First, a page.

PerspectiveAtmospheric Science

# Climate Forcing by Aerosols--a Hazy Picture

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Science  16 May 2003:
Vol. 300, Issue 5622, pp. 1103-1104
DOI: 10.1126/science.1084777

The global average surface temperature has risen by 0.6 K since the late 19th century. Ocean heat content has increased, and other climate indices also point to a warming world. Many studies have attributed this warming largely to top-of-atmosphere radiative forcing—a change in planetary heat balance between incoming solar radiation and outgoing infrared radiation—by anthropogenic greenhouse gases (GHGs) (1, 2).

Such attribution studies compare temperature observations to climate model simulations forced by various industrial-era agents. Among these agents, GHGs have well-constrained positive forcings (creating a warming influence) (3). In contrast, the mostly negative forcings (cooling) associated with anthropogenic aerosols are highly uncertain (3, 4).

Different forcings have different spatiotemporal patterns; however, model studies indicate that climate sensitivity (the ratio of global mean equilibrium temperature response to global mean forcing) is approximately equal for almost all of the major forcing agents (3). Thus, total forcing (the global mean sum of all industrial-era forcings) is a widely used diagnostic parameter.

Here we argue that the magnitude and uncertainty of aerosol forcing may affect the magnitude and uncertainty of total forcing to a degree that has not been adequately considered in climate studies to date. Inferences about the causes of surface warming over the industrial period and about climate sensitivity may therefore be in error.

Anthropogenic aerosol forcings arise from multiple aerosol components and various forcing mechanisms. The sum of these forcings has been calculated by two independent methods. First, forward calculations are based on knowledge of the pertinent aerosol physics and chemistry. Second, inverse calculations infer aerosol forcing from the total forcing required to match climate model simulations with observed temperature changes.

Inverse calculations are based on the premise that the observed warming is caused by a positive total forcing over the industrial era (rather than by natural variability and/or unrecognized forcings). They constrain aerosol forcing to around −1 W m−2, with uncertainties that extend no farther than −1 to −1.9 W m−2, depending on the study (see the figure). Aerosol forcing determined by the forward calculations is considerably greater, centered around −1.5 W m−2, with an uncertainty range that extends beyond −3 W m−2. The larger magnitude aerosol forcings from the forward calculations greatly exceed the largest values allowed by the inverse calculations (see colored bands in the figure).

The substantial region of inconsistency shown in the figure (the red and, depending on the study, yellow bands) implies either that the large-magnitude aerosol forcings from the forward calculations are erroneously high or, alternatively, that the limits on aerosol-forcing magnitude inferred from the inverse calculations are erroneously low. We caution against simply assuming the former. The forward calculations are based on a substantial body of aerosol and cloud measurements, observation-based parameterizations of aerosol-cloud interactions, and well-understood physics of radiative transfer.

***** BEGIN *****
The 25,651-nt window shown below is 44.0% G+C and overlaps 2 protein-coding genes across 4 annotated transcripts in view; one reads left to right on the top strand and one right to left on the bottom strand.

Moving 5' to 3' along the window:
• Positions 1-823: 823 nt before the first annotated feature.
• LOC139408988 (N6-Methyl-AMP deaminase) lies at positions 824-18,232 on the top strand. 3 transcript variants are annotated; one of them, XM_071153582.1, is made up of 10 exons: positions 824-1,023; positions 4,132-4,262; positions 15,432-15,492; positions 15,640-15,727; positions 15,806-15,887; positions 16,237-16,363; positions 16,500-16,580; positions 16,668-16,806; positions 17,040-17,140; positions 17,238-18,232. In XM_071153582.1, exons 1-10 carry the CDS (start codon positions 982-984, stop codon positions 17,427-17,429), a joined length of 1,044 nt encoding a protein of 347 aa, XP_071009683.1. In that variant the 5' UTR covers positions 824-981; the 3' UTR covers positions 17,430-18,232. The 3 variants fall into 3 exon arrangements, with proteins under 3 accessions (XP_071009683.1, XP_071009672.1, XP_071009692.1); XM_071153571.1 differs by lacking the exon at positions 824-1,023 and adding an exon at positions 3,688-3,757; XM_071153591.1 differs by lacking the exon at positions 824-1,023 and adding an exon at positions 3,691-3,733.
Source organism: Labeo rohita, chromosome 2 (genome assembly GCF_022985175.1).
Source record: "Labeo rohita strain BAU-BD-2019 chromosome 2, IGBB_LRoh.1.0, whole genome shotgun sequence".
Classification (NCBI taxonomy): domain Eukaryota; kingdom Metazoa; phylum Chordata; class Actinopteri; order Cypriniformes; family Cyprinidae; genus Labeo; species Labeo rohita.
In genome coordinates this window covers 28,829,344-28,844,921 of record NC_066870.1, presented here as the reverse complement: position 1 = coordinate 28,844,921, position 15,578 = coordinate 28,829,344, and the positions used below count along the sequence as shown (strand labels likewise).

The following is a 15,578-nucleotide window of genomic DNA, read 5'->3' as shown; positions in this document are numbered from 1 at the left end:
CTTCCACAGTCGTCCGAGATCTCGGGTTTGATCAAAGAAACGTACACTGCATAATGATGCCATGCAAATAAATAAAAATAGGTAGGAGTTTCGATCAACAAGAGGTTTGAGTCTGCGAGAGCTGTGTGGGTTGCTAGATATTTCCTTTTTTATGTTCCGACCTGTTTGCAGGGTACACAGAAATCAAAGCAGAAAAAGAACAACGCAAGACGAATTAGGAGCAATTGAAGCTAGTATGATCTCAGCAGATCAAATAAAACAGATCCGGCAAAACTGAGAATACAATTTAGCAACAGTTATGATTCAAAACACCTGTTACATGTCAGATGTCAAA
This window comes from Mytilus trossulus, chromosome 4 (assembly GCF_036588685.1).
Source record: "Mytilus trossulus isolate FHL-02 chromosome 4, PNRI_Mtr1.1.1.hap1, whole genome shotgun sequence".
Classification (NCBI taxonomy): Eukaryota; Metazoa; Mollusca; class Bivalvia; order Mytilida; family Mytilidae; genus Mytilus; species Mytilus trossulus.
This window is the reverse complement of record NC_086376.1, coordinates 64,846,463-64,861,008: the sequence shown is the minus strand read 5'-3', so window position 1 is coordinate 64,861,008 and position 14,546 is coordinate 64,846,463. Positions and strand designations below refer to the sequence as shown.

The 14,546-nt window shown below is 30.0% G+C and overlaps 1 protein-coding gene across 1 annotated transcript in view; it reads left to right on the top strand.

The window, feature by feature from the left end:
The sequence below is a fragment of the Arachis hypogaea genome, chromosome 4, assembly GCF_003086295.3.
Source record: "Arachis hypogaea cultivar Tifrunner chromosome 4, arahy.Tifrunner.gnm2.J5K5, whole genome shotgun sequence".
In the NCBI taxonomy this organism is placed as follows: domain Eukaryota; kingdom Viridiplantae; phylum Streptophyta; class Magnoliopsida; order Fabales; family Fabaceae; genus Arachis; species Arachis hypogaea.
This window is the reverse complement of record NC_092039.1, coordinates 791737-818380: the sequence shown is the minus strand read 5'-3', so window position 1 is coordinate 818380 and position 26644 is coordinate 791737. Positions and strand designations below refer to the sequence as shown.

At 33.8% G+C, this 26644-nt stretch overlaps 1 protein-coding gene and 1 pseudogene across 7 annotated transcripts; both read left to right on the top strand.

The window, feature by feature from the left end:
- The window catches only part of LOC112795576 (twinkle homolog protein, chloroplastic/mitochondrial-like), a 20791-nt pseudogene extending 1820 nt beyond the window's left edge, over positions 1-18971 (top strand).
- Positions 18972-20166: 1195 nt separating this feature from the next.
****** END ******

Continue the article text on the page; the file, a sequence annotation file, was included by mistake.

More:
The inverse calculations are also based on sound physical principles. However, to the extent that climate models rely on the results of inverse calculations, the possibility of circular reasoning arises (5)—that is, using the temperature record to derive a key input to climate models that are then tested against the temperature record. Rather than rely exclusively on one approach or the other, it is prudent to acknowledge the current inconsistency and seek to understand and resolve it.

Unfortunately, virtually all climate model studies that have included anthropogenic aerosol forcing as a driver of climate change (diagnosis, attribution, and projection studies; denoted “applications” in the figure) have used only aerosol forcing values that are consistent with the inverse approach. If such studies were conducted with the larger range of aerosol forcings determined from the forward calculations, the results would differ greatly.

The forward calculations raise the possibility that total forcing from preindustrial times to the present (right axis in the figure) has been small or even negative. If this is correct, it would imply that climate sensitivity and/or natural variability (that is, variability not forced by anthropogenic emissions) is much larger than climate models currently indicate.

Although even the sign of the current total forcing is in question, the sign of the forcing by the middle of the 21st century will certainly be positive. The reason is that GHGs accumulate in the atmosphere, whereas aerosols do not. Even if the most negative value of aerosol forcing shown in the figure turns out to be correct, the current range of plausible emissions scenarios (6) indicates that GHG forcing will exceed aerosol forcing somewhere between 2030 and 2050. Thus, despite current uncertainties, forward calculations lead to the unambiguous conclusion that anthropogenic activity will inevitably result in a strong, positive forcing of Earth's climate system.

In addressing the critical question of how the climate system will respond to this positive forcing, researchers must seek to resolve the present disparity between forward and inverse calculations. Until this is achieved, the possibility that most of the warming to date is due to natural variability, as well as the possibility of high climate sensitivity, must be kept open.

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